Landscape Your Home to Sell: 5 Tips to Save Green
When selling your home, landscaping determines whether your home feels inviting from the outside. Curb appeal is important to 71% of homebuyers when choosing their abode, according to a 2013 National Association of Realtors survey. Landscaping is a large part of that curb appeal.
That first impression is important. If they don't like the looks of the front of the house, which is mostly landscaping, often they won't even go inside.
Keeping up with the Joneses is important. If your neighbors' yards are run-down, spending a lot on landscaping isn't worthwhile. But if your neighbors have renovated homes with beautiful greenery, you need to do the same so buyers don't move on to homes with better curb appeal.
Here are five things to consider with your landscaping.
Planning ahead is important if you want to sell your home. You can't just decide to sell your house tomorrow and expect the landscaping to be ready. If you're thinking of moving next fall, (then) this spring, you should be working on your landscaping.
Start by cleaning up the yard, removing dead branches, dog droppings, weeds and anything broken. The most important thing in landscaping is maintenance.
Investigate the unseen, ensuring the downspouts are clean and functional, and making sure drain pipes are properly buried and draining so water doesn't pool. Then make sure your hard-scapes (things such as patios, walkways and fences) are level and that roots haven't pushed us sidewalks or patio stones. If your deck has wobbly railings or loose steps, fix them. People don't want a mystery.
Take a serious look at your plants' health. Dead and dying (plants) or things leading to additional maintenance problems need to be corrected.
If you're in an established neighborhood, remove overgrown shrubs encroaching on the sidewalk or ones that are too big, don't flower or are out of style.
In the front yard, landscaping's role is to help people notice the house first. The landscaping should pull your eyes to the front door. Buyers will be looking around at the landscaping, so have pots of blooming flowers nearby.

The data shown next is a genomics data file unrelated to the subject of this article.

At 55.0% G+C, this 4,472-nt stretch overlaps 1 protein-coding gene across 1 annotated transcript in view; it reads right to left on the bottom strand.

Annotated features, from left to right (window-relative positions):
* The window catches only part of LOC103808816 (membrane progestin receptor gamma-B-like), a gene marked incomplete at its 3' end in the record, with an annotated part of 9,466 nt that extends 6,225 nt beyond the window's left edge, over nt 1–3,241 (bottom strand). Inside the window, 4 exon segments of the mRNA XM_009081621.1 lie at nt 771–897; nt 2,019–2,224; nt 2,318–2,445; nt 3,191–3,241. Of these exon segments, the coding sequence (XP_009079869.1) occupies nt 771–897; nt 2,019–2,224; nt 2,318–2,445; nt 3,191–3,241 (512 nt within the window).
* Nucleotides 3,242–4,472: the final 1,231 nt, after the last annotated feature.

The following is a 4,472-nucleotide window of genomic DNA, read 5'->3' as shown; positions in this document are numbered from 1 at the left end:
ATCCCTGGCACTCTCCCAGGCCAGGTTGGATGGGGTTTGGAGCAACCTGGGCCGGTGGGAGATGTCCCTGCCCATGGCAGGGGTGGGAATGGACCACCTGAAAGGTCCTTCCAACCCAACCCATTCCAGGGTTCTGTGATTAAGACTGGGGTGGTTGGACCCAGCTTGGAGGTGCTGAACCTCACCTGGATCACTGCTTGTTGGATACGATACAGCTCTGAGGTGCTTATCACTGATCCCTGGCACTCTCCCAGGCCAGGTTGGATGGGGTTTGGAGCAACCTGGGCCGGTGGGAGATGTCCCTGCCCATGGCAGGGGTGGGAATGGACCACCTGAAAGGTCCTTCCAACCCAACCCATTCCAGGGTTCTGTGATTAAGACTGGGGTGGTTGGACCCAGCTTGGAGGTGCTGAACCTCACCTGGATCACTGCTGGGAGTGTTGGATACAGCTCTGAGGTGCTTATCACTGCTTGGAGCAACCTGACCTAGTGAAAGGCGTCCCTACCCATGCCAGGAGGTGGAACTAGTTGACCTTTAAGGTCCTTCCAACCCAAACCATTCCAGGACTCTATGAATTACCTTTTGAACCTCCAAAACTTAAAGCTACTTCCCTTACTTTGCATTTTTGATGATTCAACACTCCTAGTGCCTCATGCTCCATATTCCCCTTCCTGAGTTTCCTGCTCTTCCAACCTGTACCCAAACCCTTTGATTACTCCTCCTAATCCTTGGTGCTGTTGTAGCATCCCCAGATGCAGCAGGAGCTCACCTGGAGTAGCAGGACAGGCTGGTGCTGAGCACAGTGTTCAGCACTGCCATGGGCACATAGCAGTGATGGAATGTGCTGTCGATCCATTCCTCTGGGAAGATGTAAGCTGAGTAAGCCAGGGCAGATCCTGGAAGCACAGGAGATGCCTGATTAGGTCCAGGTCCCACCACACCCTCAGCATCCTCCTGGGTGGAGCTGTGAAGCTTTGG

Trees, bamboo and other screening plants can be used to hide anything unsightly, such as your neighbor's garage door or the trash cans. You want to make your house look good and hide the ugly views.
Foundational plants such as evergreens are better than those that lose their leaves. What if you want to sell your house in the winter? Also, plants that are beautiful when blooming don't add to curb appeal out of season. Accent plants such as knockout roses bloom all summer. They're super easy to take care of.
Trees can add value, providing canopy, shade and insulation from sun, but they have issues, too. Tree roots can damage the foundation, die or be too close to the house. Buyers may not want fruit- or nut-bearing trees.
In the backyard, people like a comfortable spot to hang out. Think decks or patios. Other personalized options, such as fire pits, outdoor kitchens, fountains and lighting, are things that make a backyard more of a paradise.
As for furniture, it doesn't have to be expensive, but it should be in good condition. Power-wash it if needed. Get new cushions. That's an inexpensive way to dress things up.
Don't waste your money
It's easy to get carried away fixing up a yard to look good for buyers. Try not to install anything too personal or unique that lacks universal appeal.
Don't waste money buying all mature plants. Spend money where you need it. If you have a few spots driving you crazy where you want privacy, buy one or two big specimen trees. For the rest, put in a 3-gallon flowering shrub.
When trying to make a statement by your front steps, spend the money and get a larger plant. Otherwise, put in smaller plants, and be patient as they grow.
Fencing is another asset to buyers, whether they have kids or just want privacy.
Keep it simple
Just like inside, remove outdoor clutter, which could include unrelated, different-size plants. Landscape should be simple, elegant and beautiful.
Courtesy of http://www.foxbusiness.com